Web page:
Prison reform a cornerstone of Marcos gov’t, DoJ chief tells UN

JAIL reform is a cornerstone of Philippine President Ferdinand R. Marcos, Jr.’s government, including decongesting one of the world’s most overcrowded prison systems, his Justice chief told the United Nations Human Rights Council in Geneva on Tuesday.

The state is aware of the problems besetting local prisons and is trying to solve systemic issues of the criminal justice system, Justice Secretary Jesus Crispin C. Remulla told UN member states.

“The approach of our new administration is a whole-nation, all-government solution to every step of the criminal justice process,” according to a copy of a speech sent by his office. “No longer shall our penal code be used, abused or weaponized.”

Norway, Thailand and Indonesia arranged the dialogue on human rights and prison reforms as a side event of the UN Human Rights Council’s 52nd session.

Many of the country’s jails fail to meet the UN’s minimum standards given inadequate food, poor nutrition and unsanitary conditions, according to Human Rights Watch.

Mr. Remulla said the Bureau of Corrections had cut the number of inmates more than four times to about 50,000 last year from the 2021 level. He added that the government had released 4,124 inmates since he assumed office on July 1.

Last year, the Justice secretary told the UN Council the government was seeking to free 5,000 inmates by June this year.

The DoJ on Tuesday said it would require government prosecutors to file criminal cases that would lead to a “reasonable certainty of conviction” to ease jail congestion. It also halved the bail for poor Filipinos.

“There are a lot of challenges in our mission to reform our jail and prison system and our unique situation drives us to find new ways to hurdle them,” Mr. Remulla said.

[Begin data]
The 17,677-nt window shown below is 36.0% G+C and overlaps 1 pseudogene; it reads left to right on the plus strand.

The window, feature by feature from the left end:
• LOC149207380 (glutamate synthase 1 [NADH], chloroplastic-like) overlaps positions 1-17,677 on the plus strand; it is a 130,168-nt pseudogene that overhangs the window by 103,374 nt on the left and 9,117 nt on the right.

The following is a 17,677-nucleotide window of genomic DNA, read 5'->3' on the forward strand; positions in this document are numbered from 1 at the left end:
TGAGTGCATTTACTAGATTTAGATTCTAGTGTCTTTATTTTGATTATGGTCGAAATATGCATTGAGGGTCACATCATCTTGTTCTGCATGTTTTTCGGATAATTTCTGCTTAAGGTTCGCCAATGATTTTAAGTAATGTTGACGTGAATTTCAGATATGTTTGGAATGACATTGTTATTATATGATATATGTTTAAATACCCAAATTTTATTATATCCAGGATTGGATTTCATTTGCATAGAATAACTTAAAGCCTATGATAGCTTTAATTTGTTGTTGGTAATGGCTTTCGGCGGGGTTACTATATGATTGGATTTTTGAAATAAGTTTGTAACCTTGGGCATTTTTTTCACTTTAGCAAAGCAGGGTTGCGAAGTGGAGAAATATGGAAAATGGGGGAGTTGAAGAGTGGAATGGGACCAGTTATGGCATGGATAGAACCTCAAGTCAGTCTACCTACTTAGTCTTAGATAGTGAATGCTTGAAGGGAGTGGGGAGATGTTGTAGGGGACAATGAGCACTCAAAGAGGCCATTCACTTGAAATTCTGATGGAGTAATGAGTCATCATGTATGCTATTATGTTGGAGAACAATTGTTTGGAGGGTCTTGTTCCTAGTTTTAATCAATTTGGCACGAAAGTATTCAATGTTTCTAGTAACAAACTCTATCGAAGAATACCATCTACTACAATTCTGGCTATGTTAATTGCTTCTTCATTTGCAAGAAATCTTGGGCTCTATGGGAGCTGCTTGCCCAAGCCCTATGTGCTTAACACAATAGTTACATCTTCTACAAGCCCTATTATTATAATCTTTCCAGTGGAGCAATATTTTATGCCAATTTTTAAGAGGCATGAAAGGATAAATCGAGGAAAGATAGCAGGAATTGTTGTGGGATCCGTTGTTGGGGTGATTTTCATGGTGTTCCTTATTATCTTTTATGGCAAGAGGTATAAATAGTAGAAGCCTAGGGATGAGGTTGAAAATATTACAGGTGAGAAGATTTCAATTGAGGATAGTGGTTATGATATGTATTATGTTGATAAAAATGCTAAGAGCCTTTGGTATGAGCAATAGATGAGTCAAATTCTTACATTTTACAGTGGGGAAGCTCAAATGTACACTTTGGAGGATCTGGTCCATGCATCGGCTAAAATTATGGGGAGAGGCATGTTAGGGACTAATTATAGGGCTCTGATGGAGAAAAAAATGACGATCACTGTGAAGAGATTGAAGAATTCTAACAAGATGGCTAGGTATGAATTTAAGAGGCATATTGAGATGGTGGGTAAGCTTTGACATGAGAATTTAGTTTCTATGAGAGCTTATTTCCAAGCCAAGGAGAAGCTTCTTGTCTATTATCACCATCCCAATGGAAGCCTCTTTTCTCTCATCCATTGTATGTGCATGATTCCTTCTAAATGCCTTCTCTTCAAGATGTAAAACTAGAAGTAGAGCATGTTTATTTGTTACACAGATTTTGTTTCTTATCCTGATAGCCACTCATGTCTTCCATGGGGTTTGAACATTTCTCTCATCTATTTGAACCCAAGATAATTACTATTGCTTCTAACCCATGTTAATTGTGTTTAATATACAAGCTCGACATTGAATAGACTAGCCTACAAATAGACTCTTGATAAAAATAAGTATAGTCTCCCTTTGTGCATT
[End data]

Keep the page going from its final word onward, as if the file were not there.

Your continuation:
“These challenges inspire us to do much more to benefit our children and future Filipinos,” he added.

Last year, the Philippines accepted 200 UN Human Rights Council recommendations, including investigating extralegal killings and protecting journalists.

More than 30 member-states of the UN Human Rights Council in November urged the Philippine government to do something about extralegal killings and human rights abuses in connection with ex-President Rodrigo R. Duterte’s anti-illegal drug campaign.

Last week, a delegation of lawmakers from the European Union (EU) said the Philippines should rejoin the International Criminal Court (ICC) to reinforce its commitment to human rights.

They met with human rights groups, Philippine lawmakers and other state officials to discuss the country’s human rights situation.

“The human rights situation is better than it was under former President Rodrigo R. Duterte, I think we can clearly state,” Hannah Neumann, vice chairperson of the European Parliament subcommittee on human rights, told a press briefing last week.

“We’d be very happy to see the Philippines rejoin the Rome Statute of the ICC as it would clearly reinforce the government’s commitment to fighting impunity,” he added.

She said Philippine officials and lawmakers seemed more willing to discuss reported rights violations than the previous administration.

Mr. Duterte canceled Philippine membership in the international tribunal in 2018. President Ferdinand R. Marcos, Jr. has said the country would not rejoin the ICC.

Last month, the ICC pre-trial chamber reopened its investigation of the killings and so-called crimes against humanity under Mr. Duterte’s war on drugs.

The Hague-based tribunal said it was not satisfied with Philippine efforts to probe the deaths.

Mr. Remulla told the EU lawmakers on Feb. 23 the Philippine government could investigate extralegal killings under the war on drugs without the ICC’s help.

Philippine police arrested 8,183 drug suspects in 6,044 illegal drug operations from the start of the year to Feb. 11, national police chief General Rodolfo S. Azurin, Jr. told a news briefing on Feb. 13. 

The Philippine government estimates that at least 6,117 suspected drug dealers had been killed in police operations. Human rights groups say as many as 30,000 suspects died.

“The new administration of President Marcos is not blind to the cries of inmates, their friends and families,” Mr. Remulla said. “We do not see numbers, ladies and gentlemen, but human rights with dignity and rights.” — John Victor D. Ordoñez